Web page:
September 11, 2014

College Volleyball 5th set scoring

I'm watching a terrific five set battle between Stanford and Penn State (go Card!).  I've always wondered why NCAA volleyball matches (since rally scoring was implemented) play the 5th set to fifteen instead of 25 (or 30).  Why shorten the final set?  

The matches are not that long (particularly since they reduced the first four games to 25).  Five set matches are not that common.  When you get a good one, why cut it short?  I do not understand the rationale for the shorter fifth set.  

Can you explain?  

H.R.


It is a function of the history of volleyball and the seeming need for volleyball to have significant change every couple of years.

History:

Volleyball used to be sideout scoring to 15 points, which was based upon having to serve and win the rally to score a point.  Matches were 5 games to 15 points, as this seemed a comfortable length of a match; long enough to provide time for strategy, in game adjustments and comebacks, but not too long to reach a conclusion.

My junior year at UCLA (I think junior year, maybe senior year), the 5th game was changed to rally score to 15.  Rally score is the winner of each rally gains a point, no matter who served.  My team mates and I did not understand the rationale for the change, and did not feel it necessary but were were told it was to make the 5th game more 'exciting'......we did not realize that the 5th games were boring?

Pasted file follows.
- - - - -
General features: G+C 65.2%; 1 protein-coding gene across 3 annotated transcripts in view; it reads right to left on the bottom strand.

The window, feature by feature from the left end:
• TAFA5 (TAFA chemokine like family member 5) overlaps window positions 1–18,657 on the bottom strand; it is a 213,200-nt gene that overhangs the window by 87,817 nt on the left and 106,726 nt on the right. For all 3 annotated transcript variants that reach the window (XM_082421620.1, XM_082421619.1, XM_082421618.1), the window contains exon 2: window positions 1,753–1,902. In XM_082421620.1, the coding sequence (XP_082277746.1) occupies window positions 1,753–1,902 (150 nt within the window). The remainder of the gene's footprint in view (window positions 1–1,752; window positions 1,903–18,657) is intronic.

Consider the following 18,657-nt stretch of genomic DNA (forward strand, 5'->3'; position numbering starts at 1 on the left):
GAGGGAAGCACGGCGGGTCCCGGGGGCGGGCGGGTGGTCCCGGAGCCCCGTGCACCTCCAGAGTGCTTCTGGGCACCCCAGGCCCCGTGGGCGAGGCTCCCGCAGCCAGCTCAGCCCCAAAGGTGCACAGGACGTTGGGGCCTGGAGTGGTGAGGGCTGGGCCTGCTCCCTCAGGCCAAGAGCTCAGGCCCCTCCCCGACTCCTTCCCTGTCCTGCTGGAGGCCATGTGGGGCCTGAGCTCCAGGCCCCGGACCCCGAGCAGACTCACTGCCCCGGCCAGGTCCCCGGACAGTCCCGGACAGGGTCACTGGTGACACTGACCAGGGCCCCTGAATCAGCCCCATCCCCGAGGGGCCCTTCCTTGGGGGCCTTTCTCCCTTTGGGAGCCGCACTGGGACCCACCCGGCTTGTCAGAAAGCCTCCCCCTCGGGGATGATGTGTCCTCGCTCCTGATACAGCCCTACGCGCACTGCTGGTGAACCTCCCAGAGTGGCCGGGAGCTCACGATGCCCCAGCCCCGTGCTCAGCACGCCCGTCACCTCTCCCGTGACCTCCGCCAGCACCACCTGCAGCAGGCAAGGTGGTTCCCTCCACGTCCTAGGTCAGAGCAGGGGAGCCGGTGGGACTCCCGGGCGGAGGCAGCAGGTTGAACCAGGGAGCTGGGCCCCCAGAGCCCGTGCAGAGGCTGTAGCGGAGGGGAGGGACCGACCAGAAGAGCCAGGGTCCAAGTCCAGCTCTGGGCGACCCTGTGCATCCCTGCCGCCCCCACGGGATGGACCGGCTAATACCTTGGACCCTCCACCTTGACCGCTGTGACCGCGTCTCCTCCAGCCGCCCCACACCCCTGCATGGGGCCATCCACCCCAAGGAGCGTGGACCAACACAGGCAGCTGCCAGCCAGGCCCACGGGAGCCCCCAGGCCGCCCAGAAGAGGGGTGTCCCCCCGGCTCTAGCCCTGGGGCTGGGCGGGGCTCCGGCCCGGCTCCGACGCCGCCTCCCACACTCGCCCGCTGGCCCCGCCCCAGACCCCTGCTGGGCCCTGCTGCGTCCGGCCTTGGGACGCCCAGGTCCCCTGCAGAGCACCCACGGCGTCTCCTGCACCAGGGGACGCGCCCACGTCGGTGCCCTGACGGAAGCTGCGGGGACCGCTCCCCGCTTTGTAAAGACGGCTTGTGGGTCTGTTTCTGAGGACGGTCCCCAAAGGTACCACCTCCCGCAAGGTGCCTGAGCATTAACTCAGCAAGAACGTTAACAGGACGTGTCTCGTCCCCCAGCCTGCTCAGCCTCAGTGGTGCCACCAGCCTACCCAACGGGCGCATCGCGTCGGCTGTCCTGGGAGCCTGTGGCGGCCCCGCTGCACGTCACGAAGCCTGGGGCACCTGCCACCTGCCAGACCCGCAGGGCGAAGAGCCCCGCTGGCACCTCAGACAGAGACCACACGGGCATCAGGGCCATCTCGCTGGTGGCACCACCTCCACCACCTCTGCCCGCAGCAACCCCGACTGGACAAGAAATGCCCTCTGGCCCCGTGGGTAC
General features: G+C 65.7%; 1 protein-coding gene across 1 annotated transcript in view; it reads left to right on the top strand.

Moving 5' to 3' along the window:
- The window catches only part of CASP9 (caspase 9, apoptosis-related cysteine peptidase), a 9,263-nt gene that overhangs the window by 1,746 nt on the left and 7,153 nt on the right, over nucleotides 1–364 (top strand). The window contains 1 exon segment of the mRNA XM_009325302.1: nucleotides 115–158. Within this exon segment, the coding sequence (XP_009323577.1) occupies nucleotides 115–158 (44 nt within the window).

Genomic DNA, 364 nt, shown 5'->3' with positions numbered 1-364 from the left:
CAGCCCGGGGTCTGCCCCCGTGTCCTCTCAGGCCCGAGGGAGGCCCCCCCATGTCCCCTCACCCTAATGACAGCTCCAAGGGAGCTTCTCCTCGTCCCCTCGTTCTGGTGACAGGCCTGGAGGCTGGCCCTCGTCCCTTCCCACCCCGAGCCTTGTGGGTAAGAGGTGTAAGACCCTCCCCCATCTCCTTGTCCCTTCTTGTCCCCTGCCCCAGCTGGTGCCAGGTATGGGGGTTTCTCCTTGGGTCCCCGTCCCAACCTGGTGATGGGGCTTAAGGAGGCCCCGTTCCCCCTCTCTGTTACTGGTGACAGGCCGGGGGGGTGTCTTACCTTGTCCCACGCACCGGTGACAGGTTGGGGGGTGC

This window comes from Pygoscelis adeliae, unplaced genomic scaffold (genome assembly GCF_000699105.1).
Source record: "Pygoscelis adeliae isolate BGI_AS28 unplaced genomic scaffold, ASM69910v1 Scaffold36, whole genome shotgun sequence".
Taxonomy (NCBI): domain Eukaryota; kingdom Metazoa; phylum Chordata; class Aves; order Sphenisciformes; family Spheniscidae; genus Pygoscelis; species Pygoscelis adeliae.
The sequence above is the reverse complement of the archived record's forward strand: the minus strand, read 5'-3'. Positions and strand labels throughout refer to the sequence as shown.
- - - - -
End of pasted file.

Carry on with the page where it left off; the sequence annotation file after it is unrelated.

For many, many years, volleyball was sideout score to 5 games, with each game to 15.

Then for many, many years, volleyball was sideout score to 15 the first 4 games, then rally score to 15 for the 5th set; again, the reasoning was to make the 5th set exciting.

A few of years into my college coaching tenure, the move was made to rally score for all 5 games with the point total being 30 points for games 1 to 4 and then 15 points to make sure that 5th game was exciting.  

The FIVB had changed to rally scoring for international play a few years before college volleyball also moved to rally score.  From what I was told, the rationale of the FIVB to change was to make the matches more exciting, to make every play count and to better manage the length of the match.